REFILE-DEALTALK-BP’s Vietnam gas project on dealmakers’ radars

(Refiles to tweak headline)

(For more Reuters DEALTALKS, click [DEALTALK/])

* BP could sell $1.3 bln Nam Con Son Vietnam venture

* Asian giants ONGC, PTTEP, CNOOC likely to show interest

* Asset includes gas fields, power station and pipeline

By Joseph Chaney and Sui-Lee Wee

HONG KONG, July 12 (BestGrowthStock) – Of all the BP (BP.L: ) units
that Asian buyers may be eager to scoop up across the globe, an
asset closer to home in southern Vietnam could evoke the most
immediate interest.

Asia’s energy investment bankers are busy doing their
homework on BP’s stake in the $1.3 billion Nam Con Son gas
project offshore of Ho Chi Minh City.

China’s CNOOC (0883.HK: ) (CEO.N: ) and Sinopec (0386.HK: )
(600028.SS: ) (SNP.N: ), as well as Thailand’s PTTEP (PTT.BK: ) and
India’s ONGC (ONGC.BO: ) — already a partner of BP’s in Vietnam
— are likely to show interest in BP’s stake in the project,
bankers and analysts who are familiar with the asset told

BP, among the biggest foreign producers of natural gas in
Vietnam, discovered four gas fields in the southern part of the
country roughly 20 years ago. The British giant also has a
gas-fired power station and a pipeline there. Together, they
are known as Nam Con Son, Vietnam’s largest gas project.

If and when Nam Con Son will be put on the auction block
remains to be seen. But some bankers say Asian interest will be
strong, especially from Thailand and India, who have regional
ambitions but often play second-fiddle to China’s outbound M&A
dealmaking prowess.

A BP spokeswoman in Vietnam declined to comment when
contacted by Reuters. CNOOC spokesman Xiao Zongwei also
declined to comment, and Sinopec declined to confirm any
interest in Nam Con Son. Officials from ONGC were not
immediately available for comment.


For full spill coverage:

For a FACTBOX on Vietnam’s political risks: [ID:nRISKVN]


The British oil company announced a $10 billion asset sales
program in June as part of a broader set of moves designed to
ease pressure from the U.S. government. [ID:nN15112656]

“If they (BP) want to make $10 billion through asset
divestitures — it’s a discreet field and there will be a lot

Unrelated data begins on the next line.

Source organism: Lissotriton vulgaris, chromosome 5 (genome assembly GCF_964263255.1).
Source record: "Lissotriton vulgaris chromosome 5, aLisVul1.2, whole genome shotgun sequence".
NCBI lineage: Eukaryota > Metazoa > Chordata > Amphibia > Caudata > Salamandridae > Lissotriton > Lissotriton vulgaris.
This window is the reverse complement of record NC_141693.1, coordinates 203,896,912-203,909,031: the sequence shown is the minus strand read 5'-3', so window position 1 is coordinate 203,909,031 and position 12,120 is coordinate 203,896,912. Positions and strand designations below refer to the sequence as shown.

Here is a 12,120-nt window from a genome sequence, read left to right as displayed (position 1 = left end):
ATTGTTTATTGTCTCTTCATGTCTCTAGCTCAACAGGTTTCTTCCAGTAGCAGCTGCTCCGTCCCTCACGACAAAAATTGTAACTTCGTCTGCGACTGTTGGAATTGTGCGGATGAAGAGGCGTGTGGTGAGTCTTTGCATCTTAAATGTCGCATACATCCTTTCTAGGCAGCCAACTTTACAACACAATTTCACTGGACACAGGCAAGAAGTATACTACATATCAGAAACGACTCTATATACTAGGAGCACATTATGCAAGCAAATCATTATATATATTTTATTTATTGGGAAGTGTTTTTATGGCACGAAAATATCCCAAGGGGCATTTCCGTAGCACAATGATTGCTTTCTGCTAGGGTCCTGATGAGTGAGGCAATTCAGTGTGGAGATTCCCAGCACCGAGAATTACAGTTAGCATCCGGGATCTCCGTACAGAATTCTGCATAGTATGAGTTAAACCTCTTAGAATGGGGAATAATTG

of buyers for it,” said an Asia-based investment banker who has
advised Chinese energy companies on outbound deals.

The banker, who was not authorised to speak publicly about
the matter and declined to be named, added that investment
bankers from multiple banks are busy doing due diligence on Nam
Con Son, and are trying to convince BP that the project would
be an easy asset to sell.

“We haven’t looked at it yet as BP hasn’t opened the bid
officially,” PTTEP CEO Anon Sirisaengtaksin told Reuters.

“But (we) heard people say it wants to sell non-core


Vietnam’s relatively small status as an oil producer and
flat production growth over the last five years means Nam Con
Son is unlikely to attract global players such as Exxon Mobil
(XOM.N: ) and Chevron (CVX.N: ), some analysts say.

“With crude reserves of 4.5 billion barrels, the potential
there is moderate,” said Neil Beveridge, a Hong Kong-based
senior oil analyst at Sanford Bernstein.

“While I expect to see a bit of (production) growth going
forward, I don’t think it has the potential to yield the large
discoveries that would attract the supermajors.”

U.S.-based ConocoPhillips (COP.N: ), Korea National Oil Corp.
and Malaysia’s Petronas [PETR.UL], have all flocked to invest
in Vietnam, even though the southeast Asian frontier market is
deemed to be risky and opaque for investors.

Analysts say Chinese oil majors could also come up against
political opposition in Vietnam, where suspicion of China runs
high due to the territorial disputes between the countries in
the South China Sea.

BP has multiple partners in the Nam Con Son project. The
exact breakdown of its ownership stake in each portion of the
project was not immediately clear. Government-run PetroVietnam
is also a partner in the project. BP’s website says the project
is worth $1.3 billion.

The assets are considered a high-quality venture that BP —
desperate to raise cash for its colossal $20 billion clean-up
bill — could easily drum up interest among Asia’s energy
giants, many of whom are eager to expand into Southeast Asia.

“ONGC and PTTEP are possible,” Sanford Bernstein’s
Beveridge said. “They are active in Vietnam and are always
looking for overseas assets.”

Elsewhere, chatter is growing louder that the British giant
is seeking deals in other parts of the world.

On Sunday, a source told Reuters that BP is in talks with
U.S. oil and gas company Apache Corp (APA.N: ) and other
companies over potential asset sales, but added those sales are
still at an exploratory stage [ID:nN11156383].

Also mentioned in media reports and analyst notes as
potential disposals: BP’s partnerships in Venezuela, its 60
percent stake in Argentina’s Pan American Energy and its stakes
in the Cusiana and Cupiagua fields in Colombia.

CNOOC, China’s largest offshore oil producer, is seen as an
interested party for BP’s Pan-American stake after it bought a
20 percent holding when it agreed in March to pay $3.1 billion
for half of BP’s partner, Bridas Corp.

CNOOC’s bigger peer PetroChina (0857.HK: )(601857.SS: ) (PTR.N: )
is “open to closer ties” with BP, but declined to give
specifics about involvement in asset sales, PetroChina’s head
of investor relations Mao Zefeng told the Financial Times in an
article published on Monday.
(Additional reporting by Pisit Changplayngam in BANGKOK, Ho
Binh Minh in HANOI, and Pratish Narayanan in MUMBAI; Editing by
Michael Flaherty and Muralikumar Anantharaman)

REFILE-DEALTALK-BP’s Vietnam gas project on dealmakers’ radars